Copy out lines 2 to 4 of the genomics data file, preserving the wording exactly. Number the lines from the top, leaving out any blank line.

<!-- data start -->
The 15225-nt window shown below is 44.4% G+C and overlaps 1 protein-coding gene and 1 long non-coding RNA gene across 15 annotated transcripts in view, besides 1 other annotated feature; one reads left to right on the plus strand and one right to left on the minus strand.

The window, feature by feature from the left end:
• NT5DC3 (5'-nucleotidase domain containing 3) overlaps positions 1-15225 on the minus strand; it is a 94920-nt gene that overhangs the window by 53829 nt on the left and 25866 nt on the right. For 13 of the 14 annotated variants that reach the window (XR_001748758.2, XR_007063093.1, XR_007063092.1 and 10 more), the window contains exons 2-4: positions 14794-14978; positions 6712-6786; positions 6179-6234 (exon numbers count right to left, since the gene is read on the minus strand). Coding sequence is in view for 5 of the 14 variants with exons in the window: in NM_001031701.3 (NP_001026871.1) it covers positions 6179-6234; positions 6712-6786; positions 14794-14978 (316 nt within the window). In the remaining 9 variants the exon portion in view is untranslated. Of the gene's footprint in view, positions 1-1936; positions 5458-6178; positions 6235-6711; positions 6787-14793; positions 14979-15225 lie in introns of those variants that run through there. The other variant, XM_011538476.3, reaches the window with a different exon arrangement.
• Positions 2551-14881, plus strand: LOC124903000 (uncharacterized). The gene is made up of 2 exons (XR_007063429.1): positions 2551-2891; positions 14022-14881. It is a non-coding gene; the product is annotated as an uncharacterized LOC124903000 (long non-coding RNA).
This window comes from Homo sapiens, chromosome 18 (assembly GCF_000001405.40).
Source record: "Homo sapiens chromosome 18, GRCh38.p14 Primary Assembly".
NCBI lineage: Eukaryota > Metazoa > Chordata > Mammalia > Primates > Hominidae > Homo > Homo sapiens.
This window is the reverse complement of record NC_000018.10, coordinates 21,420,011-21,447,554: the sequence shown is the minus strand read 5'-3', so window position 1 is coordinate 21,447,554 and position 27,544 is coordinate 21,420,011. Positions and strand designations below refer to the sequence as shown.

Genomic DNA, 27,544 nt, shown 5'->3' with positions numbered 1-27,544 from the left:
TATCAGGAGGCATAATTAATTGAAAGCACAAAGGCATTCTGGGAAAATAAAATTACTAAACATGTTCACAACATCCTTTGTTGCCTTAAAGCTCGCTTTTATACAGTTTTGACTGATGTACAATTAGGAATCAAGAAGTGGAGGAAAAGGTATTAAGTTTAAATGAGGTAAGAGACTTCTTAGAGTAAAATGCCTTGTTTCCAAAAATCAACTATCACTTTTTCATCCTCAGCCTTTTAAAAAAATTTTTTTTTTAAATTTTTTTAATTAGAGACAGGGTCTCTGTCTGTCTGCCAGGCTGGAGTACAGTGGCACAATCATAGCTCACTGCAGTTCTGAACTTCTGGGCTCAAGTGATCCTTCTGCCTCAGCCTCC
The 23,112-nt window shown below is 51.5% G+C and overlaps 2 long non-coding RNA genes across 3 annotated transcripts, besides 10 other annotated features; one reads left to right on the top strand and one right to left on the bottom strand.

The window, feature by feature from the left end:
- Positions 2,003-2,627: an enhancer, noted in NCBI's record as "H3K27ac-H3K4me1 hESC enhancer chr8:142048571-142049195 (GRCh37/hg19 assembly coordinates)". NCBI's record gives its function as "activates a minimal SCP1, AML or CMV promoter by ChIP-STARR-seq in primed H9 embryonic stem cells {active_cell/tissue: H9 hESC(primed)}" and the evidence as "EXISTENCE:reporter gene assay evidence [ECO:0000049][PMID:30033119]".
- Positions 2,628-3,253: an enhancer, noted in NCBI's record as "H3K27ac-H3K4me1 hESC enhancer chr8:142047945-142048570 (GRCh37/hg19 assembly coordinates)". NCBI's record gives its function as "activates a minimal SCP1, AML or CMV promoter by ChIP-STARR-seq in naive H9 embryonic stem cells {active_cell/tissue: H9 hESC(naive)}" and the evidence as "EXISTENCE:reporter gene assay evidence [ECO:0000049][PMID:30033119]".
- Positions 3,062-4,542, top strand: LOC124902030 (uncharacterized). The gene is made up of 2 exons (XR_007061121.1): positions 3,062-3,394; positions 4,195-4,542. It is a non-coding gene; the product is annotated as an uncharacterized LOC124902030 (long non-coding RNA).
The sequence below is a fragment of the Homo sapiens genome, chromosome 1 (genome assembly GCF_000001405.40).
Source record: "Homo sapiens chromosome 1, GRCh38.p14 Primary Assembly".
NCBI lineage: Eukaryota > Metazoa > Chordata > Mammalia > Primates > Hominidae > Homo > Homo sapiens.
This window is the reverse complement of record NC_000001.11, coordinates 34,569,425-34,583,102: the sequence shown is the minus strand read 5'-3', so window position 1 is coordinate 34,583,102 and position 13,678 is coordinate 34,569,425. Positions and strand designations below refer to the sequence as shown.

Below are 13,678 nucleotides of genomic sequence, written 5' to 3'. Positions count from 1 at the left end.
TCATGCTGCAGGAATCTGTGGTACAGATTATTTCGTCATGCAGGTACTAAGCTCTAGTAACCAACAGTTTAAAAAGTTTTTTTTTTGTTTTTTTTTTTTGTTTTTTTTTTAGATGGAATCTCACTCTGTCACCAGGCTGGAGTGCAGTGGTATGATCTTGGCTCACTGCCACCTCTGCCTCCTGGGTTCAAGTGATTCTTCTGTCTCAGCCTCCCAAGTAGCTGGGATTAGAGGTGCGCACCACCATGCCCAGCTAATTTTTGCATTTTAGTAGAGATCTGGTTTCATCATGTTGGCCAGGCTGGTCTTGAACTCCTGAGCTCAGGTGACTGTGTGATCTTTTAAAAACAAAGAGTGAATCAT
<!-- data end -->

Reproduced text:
The window, feature by feature from the left end:
• NT5DC3 (5'-nucleotidase domain containing 3) overlaps positions 1-15225 on the minus strand; it is a 94920-nt gene that overhangs the window by 53829 nt on the left and 25866 nt on the right. For 13 of the 14 annotated variants that reach the window (XR_001748758.2, XR_007063093.1, XR_007063092.1 and 10 more), the window contains exons 2-4: positions 14794-14978; positions 6712-6786; positions 6179-6234 (exon numbers count right to left, since the gene is read on the minus strand). Coding sequence is in view for 5 of the 14 variants with exons in the window: in NM_001031701.3 (NP_001026871.1) it covers positions 6179-6234; positions 6712-6786; positions 14794-14978 (316 nt within the window). In the remaining 9 variants the exon portion in view is untranslated. Of the gene's footprint in view, positions 1-1936; positions 5458-6178; positions 6235-6711; positions 6787-14793; positions 14979-15225 lie in introns of those variants that run through there. The other variant, XM_011538476.3, reaches the window with a different exon arrangement.
• Positions 2551-14881, plus strand: LOC124903000 (uncharacterized). The gene is made up of 2 exons (XR_007063429.1): positions 2551-2891; positions 14022-14881. It is a non-coding gene; the product is annotated as an uncharacterized LOC124903000 (long non-coding RNA).